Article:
Of the votes for second in group candidates, the following percentages flowed to the lead candidate. Greens 86.2%, Group C (IND) 66.8%, Fraser Anning’s CNP 65.0%, United Australia 64.8% and Sustainable Australia 75.2%

The second placed candidate for the Liberal and Labor Parties were not distributed at this point. Labor’s #2 candidate’s preferences went 72.2% to Katy Gallagher, but only 47.4% of Liberal #2 candidate’s preferences flowed to Zed Seslja.

After Count 18

Group – Party/Candidates Change Votes % Votes Quotas
A – Liberal +915 88,495 32.75 0.9824
SESELJA, Zed +733 85,399 31.60
GUNNING, Robert +182 3,096 1.15
B – Greens +136 48,383 17.90 0.5371
KYBURZ, Penny +2,262 48,383 17.90
DAVIDSON, Emma -2,126 0 0.00
G – Labor Party +525 16,054 5.94 0.1782
WAITES, Nancy +525 16,054 5.94
C – Group C +663 13,426 4.97 0.1490
PESEC, Anthony +882 13,426 4.97
KENT, Gary -219 0 0.00
E – United Australia +125 6,265 2.32 0.0696
WALTER, Peter +306 6,265 2.32
HODGSON, Rebecah Elen -181 0 0.00
F – Sustainable Australia +421 4,908 1.82 0.0545
HAYDON, John +730 4,908 1.82
ANGEL, Joy -309 0 0.00
D – Fraser Anning’s NCP +135 2,598 0.96 0.0288
VAN DUREN, Shane +215 2,598 0.96
BIRKETT, Scott -80 0 0.00
Ungrouped -2,937 0 0.00 0.0000
HOUSTON, Nick -1,378 0 0.00
COWTON, Gary -308 0 0.00
KIM, David -1,251 0 0.00

Counts 19-20 excluded Shane Van Duren (Fraser Anning’s CNP). As noted earlier, the party’s preferences flowed mainly to the United Australia Party and the Liberal Party. In the table below I’ve retained a total for the two Liberal candidates but have reduced other parties to a single party candidate.

After Count 20

Group – Party/Candidates Change Votes % Votes Quotas
A – Liberal +696 89,191 33.01 0.9902
SESELJA, Zed +666 86,065 31.85 0.9554
GUNNING, Robert +30 3,126 1.16 0.0347
KYBURZ, Penny (GRN) +83 48,466 17.94 0.538
WAITES, Nancy (ALP) +142 16,196 5.99 0.1798
PESEC, Anthony (Grp C) +119 13,545 5.01 0.1504
WALTER, Peter (UAP) +1,150 7,415 2.74 0.0823
HAYDON, John (SAP) +374 5,282 1.95 0.0586
VAN DUREN, Shane (FACNP) -2,598 0 0.00
Exhausted +33 33 0.01 0.0004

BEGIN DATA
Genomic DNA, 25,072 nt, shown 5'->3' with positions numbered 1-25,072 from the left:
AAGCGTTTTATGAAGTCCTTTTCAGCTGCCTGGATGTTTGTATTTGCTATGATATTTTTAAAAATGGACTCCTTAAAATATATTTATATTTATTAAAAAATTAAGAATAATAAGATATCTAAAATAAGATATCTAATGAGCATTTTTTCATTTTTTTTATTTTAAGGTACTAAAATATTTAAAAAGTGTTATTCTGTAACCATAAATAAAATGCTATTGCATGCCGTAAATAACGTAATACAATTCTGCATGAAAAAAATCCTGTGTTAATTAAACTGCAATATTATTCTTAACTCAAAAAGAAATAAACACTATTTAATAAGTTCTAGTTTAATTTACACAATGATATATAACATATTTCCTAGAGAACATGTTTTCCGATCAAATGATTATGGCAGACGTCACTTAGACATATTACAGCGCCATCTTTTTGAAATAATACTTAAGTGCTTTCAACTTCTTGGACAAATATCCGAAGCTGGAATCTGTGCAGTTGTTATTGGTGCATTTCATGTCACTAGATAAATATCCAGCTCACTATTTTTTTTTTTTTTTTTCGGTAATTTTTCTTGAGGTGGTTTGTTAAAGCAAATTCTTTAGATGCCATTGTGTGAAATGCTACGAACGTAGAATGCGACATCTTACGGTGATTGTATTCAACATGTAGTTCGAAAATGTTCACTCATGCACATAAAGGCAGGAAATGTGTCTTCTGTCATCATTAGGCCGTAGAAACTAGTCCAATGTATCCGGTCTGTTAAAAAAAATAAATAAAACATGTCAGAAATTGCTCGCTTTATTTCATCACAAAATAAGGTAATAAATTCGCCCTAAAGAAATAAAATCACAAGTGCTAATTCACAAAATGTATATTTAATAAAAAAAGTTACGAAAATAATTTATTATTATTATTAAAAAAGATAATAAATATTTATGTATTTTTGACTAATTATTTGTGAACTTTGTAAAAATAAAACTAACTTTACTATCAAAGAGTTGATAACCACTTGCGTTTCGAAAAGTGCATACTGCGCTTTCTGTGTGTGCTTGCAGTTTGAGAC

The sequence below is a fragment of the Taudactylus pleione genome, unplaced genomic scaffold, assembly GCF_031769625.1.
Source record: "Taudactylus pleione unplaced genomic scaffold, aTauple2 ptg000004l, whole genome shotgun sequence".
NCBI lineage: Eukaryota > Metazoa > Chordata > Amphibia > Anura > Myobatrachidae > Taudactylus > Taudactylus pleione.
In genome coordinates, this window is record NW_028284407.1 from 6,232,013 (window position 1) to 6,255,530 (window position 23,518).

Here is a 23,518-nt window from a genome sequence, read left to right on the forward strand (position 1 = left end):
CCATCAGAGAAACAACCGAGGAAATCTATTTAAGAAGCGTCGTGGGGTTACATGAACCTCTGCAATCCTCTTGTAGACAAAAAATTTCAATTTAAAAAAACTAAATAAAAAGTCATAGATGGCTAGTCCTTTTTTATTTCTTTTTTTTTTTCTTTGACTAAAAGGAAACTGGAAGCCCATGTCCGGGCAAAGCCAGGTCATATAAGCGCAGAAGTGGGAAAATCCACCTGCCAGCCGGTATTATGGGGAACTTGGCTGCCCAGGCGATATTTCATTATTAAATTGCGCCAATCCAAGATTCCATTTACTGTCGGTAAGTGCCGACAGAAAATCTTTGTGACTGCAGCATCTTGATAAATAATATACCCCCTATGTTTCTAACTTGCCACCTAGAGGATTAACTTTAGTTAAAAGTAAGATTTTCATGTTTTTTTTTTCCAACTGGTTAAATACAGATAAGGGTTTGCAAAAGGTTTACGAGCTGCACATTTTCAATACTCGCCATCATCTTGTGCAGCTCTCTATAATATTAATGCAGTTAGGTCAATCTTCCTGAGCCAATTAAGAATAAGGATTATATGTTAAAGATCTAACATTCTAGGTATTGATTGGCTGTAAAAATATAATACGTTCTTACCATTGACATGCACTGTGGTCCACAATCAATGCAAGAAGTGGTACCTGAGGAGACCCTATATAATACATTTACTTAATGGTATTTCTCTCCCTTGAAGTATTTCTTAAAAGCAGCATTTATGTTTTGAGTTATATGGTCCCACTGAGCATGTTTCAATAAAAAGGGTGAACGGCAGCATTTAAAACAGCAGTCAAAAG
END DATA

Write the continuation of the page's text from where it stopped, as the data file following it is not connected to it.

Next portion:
Counts 21-22 excluded the second Liberal candidate Robert Gunning. As noted above, less than half of his preferences had second preference for Zed Seselja. Seselja was now on 0.9730 quotas.

After Count 22

Group – Party/Candidates Change Votes % Votes Quotas
A – Liberal -1,544 87,647 32.38 0.9730
SESELJA, Zed (LIB) +1,582 87,647 32.43 0.973
GUNNING, Robert (LIB) -3,126 0 0.00
KYBURZ, Penny (GRN) +216 48,682 18.01 0.5404
WAITES, Nancy (ALP) +336 16,532 6.12 0.1835
PESEC, Anthony (Grp C) +615 14,160 5.24 0.1572
WALTER, Peter (UAP) +200 7,615 2.82 0.0845
HAYDON, John (SAP) +173 5,455 2.02 0.0606
Exhausted +3 36 0.01 0.0004

Counts 23-24 excluded John Haydon (Sustainable Australia). His preferences favoured every other candidate ahead of Seselja.

After Count 24

Group – Party/Candidates Change Votes % Votes Quotas
SESELJA, Zed (LIB) +755 88,402 32.71 0.9814
KYBURZ, Penny (GRN) +1,620 50,302 18.61 0.5584
WAITES, Nancy (ALP) +1,211 17,743 6.57 0.1970
PESEC, Anthony (Grp C) +836 14,996 5.55 0.1665
WALTER, Peter (UAP) +981 8,596 3.18 0.0954
HAYDON, John (SAP) -5,455 0 0.00
Exhausted +52 88 0.03 0.0010

Count 25 excluded Peter Walter (United Australia). This was more than enough votes to elect Zed Seselja to the second ACT seat.

After Count 25

Group – Party/Candidates Change Votes % Votes Quotas
SESELJA, Zed (LIB) +3,876 92,278 34.15 1.0244
KYBURZ, Penny (GRN) +1,478 51,780 19.16 0.5748
WAITES, Nancy (ALP) +2,037 19,780 7.32 0.2196
PESEC, Anthony (Grp C) +1,003 15,999 5.92 0.1776
WALTER, Peter (UAP) -8,581 15 0.01 0.0002
Exhausted +187 275 0.10 0.0031

1 thought on “2019 ACT Senate Election – Analysis of Preferences”

  1. Hi Antony – I really enjoyed your analyses of the NT and ACT counts. Are you planning on going through the state counts (obviously far more work given the number of candidates) at any point? I’d be really interested to see an analysis of the Queensland count (most of the other states were pretty clearcut)

    COMMENT: I’ll work through all the states when I get chance.

Leave a Reply